Howl's Moving Castle by Diana Wynne Jones

December 2, 2009
By myfriendfreckle SILVER, Rochester, Massachusetts
myfriendfreckle SILVER, Rochester, Massachusetts
7 articles 5 photos 21 comments

Favorite Quote:
"I feel like a hamburger today. Ever just feel like a hamburger?"

How would you cope with being cursed, and on top of that, you couldn't tell anyone? If you can't imagine yourself in that situation, turn to Sophie Hatter. Sophie Hatter is the eldest of three daughters apprenticing in her family owned hat shop, and holds the ability to find the best in worst, by discovering personalities in inanimate objects. Throughout her hometown of Market Chipping, there are rumors and gossip about Wizard Howl amidst those of war. Wizard Howl has a reputation for eating the hearts of young and beautiful girls.

“It doesn't involve me-I'm old and ugly,” Sophie tells the hats one crisp evening before heading out to see her younger sister, Lettie Hatter, apprenticing at the town's bakery. Unfortunately, Sophie encounters and ticks off the towns other hot gossip, the Witch of the Waste.

Sophie wakes up the next morning with crackling bones, too many wrinkles everywhere and white hair. She gathers a loaf of bread and her shawl and sets out to seek the help of Wizard Howl. “He can't be too hard to find, living in a moving castle,” thinks Sophie.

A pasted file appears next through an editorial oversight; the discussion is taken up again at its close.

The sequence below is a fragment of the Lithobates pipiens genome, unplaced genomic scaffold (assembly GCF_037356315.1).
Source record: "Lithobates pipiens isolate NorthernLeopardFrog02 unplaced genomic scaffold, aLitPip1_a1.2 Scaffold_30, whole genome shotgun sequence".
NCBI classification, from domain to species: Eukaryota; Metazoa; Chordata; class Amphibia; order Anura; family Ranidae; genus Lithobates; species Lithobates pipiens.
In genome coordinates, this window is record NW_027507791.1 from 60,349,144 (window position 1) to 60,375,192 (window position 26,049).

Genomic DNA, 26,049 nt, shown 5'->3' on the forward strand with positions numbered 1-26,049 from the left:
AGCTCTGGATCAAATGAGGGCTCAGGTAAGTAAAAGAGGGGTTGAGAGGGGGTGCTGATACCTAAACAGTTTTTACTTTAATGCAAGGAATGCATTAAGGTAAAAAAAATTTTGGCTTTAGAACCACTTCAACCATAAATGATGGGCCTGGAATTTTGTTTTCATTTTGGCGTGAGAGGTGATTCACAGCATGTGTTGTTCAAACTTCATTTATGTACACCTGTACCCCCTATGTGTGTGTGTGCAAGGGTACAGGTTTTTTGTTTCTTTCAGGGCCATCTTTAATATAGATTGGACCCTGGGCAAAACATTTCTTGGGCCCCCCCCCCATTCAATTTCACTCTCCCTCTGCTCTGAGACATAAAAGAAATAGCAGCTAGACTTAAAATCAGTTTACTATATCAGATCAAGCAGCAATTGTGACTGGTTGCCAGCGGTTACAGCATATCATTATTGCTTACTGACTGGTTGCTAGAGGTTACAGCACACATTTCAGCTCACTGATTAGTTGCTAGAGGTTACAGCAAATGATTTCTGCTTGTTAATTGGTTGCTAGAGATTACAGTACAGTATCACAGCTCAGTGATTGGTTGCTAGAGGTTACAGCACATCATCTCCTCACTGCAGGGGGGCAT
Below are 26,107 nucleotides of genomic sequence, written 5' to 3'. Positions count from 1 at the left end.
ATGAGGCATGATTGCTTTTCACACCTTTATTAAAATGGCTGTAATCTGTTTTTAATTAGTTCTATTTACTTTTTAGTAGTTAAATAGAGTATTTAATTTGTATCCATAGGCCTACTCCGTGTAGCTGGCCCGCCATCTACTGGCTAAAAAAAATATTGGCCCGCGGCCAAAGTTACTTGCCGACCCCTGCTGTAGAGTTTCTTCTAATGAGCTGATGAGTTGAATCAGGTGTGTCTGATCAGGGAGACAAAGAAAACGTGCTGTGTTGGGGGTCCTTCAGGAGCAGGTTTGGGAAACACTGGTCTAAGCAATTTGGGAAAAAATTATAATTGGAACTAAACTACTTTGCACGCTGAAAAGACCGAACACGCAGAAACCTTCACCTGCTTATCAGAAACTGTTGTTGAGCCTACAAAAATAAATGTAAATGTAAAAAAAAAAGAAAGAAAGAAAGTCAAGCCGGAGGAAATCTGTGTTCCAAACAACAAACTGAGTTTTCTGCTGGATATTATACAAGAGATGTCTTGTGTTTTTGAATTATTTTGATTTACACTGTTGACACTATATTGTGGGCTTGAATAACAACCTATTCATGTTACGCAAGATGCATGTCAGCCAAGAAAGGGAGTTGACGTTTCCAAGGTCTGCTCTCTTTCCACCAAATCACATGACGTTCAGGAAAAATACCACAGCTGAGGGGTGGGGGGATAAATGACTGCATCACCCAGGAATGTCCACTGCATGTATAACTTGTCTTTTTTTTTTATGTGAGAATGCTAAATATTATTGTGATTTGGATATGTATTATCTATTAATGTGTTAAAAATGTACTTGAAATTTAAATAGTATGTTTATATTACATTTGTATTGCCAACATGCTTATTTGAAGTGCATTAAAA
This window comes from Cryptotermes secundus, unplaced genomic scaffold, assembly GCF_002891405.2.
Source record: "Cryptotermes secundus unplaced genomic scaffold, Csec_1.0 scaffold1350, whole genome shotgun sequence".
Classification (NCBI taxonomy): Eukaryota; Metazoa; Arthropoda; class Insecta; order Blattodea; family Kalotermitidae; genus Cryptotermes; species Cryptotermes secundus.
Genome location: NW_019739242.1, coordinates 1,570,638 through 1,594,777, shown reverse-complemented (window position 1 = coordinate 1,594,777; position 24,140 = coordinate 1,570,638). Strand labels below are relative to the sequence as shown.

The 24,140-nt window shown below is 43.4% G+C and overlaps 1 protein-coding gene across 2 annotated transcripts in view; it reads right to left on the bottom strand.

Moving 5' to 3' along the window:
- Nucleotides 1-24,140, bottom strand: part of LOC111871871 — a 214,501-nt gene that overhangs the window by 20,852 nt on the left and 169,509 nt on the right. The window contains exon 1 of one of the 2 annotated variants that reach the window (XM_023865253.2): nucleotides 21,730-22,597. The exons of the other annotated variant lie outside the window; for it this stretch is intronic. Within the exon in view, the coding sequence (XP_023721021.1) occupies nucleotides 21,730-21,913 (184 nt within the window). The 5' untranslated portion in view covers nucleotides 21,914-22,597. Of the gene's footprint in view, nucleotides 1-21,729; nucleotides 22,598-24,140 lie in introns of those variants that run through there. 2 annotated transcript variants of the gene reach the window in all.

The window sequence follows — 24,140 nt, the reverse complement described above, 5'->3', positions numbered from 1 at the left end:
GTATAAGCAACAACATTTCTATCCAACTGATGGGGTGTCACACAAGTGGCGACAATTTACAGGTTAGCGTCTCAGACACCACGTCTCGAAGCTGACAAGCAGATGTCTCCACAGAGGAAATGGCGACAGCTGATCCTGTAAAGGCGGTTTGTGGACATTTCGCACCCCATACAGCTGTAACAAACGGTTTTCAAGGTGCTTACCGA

During the book, Sophie meets an array of characters, amongst those being her least favorite vegetable, aka Turniphead. Once a young and aspiring man, Turniphead regrettably crossed the Witch of the Wastes path in a negative manner, and is now a scarecrow. Sophie also befriends Calcifer, a fire demon who is cursed to the hearth by contract. Sophie goes on a topsy-turvy adventure to break her curse and Calcifers. Once again, Jones has managed to end the tale with a satisfactory close.

Jones got the inspiration for the book from a young boy she taught during her teaching days at elementary school. Though she can't quite remember where she put the name of the boy, and his original title, she intended the novel to be for young children and adults.

Like most books, Howl's Moving Castle has been adapted to a major motion picture by Hayao Miyazaki and Studio Ghibli. Like most books, the movie has very little in common with the book, though both held as funny, charming and enjoyable.

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